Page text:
Return up the hill and the last of the artworks on this walk can be found on the left (point 9).
Continue along Carrer L’Estrelle, taking the first right, stopping off at the supermarket if required for supplies (this will be explained shortly).
Turn left and stop for a moment to look at the house of your dreams in the Window of Ibiza Property Shop (point 10), gasp at the prices and swiftly move on.
Cross the road using the crossing beside the fruit and vegetable stalls and head down Carrer Vara de Rey towards the sea.
Modern culture now welcomes you to the Sunset Strip (point 11). Home to the famous cafes and bars where Dj’s play to the crowds each evening as the sun goes down and continue into the early hours.
Mark the halfway point of this walk by taking a seat at one of the bars, or taking a seat on the rocks with the provisions bought earlier (from the supermarket) to watch Mother Nature do her finest work.
More information on the sunset strip can be found here.
Once you have recovered, are fully rested and have shared the moment with the thousands of others, take the promenade back towards the waterfront. Take your time if are doing this walk around sunset it will be busy. There is no rush, soak up the atmosphere and enjoy the truly unique place.
On your left you will pass the new and then the original Cafe Del Mar (point 12) which was designed and decorated by architect and artist Lluis Güell who has acclaimed world wide fame for his work. Sadly he died in April 2015 but his mark on Ibiza will live on forever.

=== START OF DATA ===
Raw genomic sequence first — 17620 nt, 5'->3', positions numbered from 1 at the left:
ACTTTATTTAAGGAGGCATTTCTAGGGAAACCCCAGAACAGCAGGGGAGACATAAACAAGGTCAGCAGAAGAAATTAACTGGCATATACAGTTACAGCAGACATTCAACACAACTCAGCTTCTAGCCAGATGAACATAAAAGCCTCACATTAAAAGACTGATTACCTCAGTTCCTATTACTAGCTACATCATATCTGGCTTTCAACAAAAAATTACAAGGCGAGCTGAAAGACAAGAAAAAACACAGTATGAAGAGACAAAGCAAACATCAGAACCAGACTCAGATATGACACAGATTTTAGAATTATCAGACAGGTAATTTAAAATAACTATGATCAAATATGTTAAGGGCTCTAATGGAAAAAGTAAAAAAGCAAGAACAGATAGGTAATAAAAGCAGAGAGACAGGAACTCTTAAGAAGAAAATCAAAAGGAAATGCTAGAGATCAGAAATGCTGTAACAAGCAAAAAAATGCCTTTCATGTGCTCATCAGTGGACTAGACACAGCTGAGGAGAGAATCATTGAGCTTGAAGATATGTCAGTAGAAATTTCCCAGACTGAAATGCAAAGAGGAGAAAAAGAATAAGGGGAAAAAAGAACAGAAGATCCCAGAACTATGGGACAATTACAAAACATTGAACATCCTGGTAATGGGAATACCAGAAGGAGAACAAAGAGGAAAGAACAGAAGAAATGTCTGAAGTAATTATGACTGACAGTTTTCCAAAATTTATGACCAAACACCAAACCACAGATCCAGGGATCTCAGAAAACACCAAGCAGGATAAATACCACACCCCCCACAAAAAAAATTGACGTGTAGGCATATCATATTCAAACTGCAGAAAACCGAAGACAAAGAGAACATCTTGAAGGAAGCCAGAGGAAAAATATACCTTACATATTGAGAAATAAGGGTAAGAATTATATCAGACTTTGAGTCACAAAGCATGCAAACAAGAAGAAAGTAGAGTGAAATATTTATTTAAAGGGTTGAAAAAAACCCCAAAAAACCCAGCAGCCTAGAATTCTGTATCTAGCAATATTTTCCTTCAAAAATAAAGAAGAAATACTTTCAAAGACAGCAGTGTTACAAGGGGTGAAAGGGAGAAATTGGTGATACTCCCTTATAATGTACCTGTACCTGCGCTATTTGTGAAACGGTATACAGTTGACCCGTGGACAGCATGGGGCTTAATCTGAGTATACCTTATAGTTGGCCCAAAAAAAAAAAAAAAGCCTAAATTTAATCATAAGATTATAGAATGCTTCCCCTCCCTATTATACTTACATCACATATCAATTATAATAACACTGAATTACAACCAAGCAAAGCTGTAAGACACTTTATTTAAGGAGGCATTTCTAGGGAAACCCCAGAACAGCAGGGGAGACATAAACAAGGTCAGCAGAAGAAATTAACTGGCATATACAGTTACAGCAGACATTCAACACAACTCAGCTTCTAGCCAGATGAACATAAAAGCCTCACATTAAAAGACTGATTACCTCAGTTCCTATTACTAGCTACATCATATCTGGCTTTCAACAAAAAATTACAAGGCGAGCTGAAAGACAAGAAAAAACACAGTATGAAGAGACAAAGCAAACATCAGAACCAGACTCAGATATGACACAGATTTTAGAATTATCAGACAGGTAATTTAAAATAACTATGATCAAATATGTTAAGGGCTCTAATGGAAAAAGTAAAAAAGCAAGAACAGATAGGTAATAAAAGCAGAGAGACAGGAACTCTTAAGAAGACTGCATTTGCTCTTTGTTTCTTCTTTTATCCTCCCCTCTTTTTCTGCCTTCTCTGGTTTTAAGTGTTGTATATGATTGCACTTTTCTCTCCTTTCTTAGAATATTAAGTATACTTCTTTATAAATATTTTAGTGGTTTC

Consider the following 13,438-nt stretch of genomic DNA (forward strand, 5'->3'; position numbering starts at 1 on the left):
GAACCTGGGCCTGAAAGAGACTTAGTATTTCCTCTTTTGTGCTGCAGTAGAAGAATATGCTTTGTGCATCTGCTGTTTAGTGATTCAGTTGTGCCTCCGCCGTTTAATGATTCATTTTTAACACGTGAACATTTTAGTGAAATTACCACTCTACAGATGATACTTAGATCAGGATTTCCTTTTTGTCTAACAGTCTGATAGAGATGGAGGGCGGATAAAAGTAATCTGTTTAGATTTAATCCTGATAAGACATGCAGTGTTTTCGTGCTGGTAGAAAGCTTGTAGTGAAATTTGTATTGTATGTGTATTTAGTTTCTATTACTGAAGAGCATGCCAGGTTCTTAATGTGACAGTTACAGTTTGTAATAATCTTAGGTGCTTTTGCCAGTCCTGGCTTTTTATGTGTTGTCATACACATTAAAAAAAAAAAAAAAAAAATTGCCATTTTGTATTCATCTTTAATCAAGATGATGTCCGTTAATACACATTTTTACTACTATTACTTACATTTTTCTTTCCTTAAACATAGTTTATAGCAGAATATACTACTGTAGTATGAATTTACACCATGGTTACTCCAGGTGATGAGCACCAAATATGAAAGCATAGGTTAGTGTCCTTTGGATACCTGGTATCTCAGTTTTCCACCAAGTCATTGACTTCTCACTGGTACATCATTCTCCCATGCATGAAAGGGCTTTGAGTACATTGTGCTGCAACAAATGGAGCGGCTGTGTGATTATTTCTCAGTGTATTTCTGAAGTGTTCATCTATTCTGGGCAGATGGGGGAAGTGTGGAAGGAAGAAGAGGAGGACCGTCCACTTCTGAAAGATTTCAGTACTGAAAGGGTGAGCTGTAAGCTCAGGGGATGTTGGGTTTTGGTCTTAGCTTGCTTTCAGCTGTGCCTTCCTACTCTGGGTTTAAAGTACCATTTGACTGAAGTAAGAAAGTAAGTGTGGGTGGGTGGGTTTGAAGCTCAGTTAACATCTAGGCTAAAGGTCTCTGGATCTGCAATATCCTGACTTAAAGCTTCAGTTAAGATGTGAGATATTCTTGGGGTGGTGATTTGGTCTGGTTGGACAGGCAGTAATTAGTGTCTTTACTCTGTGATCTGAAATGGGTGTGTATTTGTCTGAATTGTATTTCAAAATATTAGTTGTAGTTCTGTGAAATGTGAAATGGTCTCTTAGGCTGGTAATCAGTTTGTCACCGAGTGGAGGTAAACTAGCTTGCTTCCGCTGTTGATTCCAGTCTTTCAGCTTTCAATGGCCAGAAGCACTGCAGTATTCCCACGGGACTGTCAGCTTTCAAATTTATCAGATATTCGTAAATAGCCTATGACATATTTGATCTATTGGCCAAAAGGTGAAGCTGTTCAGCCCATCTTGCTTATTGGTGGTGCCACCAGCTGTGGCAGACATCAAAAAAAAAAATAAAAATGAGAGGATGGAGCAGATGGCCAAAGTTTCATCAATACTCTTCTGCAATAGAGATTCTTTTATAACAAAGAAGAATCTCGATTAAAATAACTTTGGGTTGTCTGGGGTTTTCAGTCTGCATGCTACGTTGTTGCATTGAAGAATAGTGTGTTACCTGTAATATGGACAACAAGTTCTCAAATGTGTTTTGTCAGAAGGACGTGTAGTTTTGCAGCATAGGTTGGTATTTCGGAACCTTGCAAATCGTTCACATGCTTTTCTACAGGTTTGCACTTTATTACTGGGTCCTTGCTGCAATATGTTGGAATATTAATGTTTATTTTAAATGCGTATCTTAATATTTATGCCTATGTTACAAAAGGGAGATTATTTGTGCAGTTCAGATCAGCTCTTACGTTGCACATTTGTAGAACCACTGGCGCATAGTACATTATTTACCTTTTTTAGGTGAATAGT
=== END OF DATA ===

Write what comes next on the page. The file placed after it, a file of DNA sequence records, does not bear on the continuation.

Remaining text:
Continue along the path up to Coves Blanque Lighthouse (point 13). Built in the late 19th Century to warn ships of the dangers when entering the harbour, it remained in use until 1963 when the breakwater was built.
Today it is used by the Bloop Festival as their HQ. The festival this year runs from 16th of July until the 16th of August. To this end if you spot any new works of art please let us know.
Follow the path down onto the waterfront, passing the ferry port and enjoy a stroll past the boats all moored up for the evening. You will pass the recently built Es Nautic Restaurant (point 14). This is truly a modern architectural wonder jutting out into the harbour with great style and panache.
Once you reach the larger boats, cross over the road where you will find two beautiful sets of fountains and the evening market (Monday – Saturday). Ibiza has a great history for artists, painters and designers coming to the island for its unique atmosphere and they sell their handmade crafts at the many markets across the island (point 15).
Walking onward cross over back to the waterside, passing the day trip cabins. Take time to stop to admire further architecture of Lluis Güell who designed the Es Paradis club in 1975 (point 16). The original and spectacular decoration, predominantly white (very common in Ibiza) and the enormous natural gardens, makes Es Paradis a unique place, recognised as the most beautiful club in the Mediterranean if not the world.
Return back staying on the right and you will come to our final stop on this walk the famous San Antonio Egg (point 17).
The Egg is a statue erected in the early 1990s to commemorate the local claim of having been the birthplace of Christopher Columbus. Why it is in the shape of an egg I hear your cry? Click here for our dedicated post here which explains all.
We hope you have enjoyed our walk around San Antonio with it’s history, culture and art both old and modern. If you feel we have missed anything please let us know and we will add to this or a future walk.
A huge thank you goes to Ibiza residents Sus Sanchez and Francisco Sanchez with their invaluable help with this article.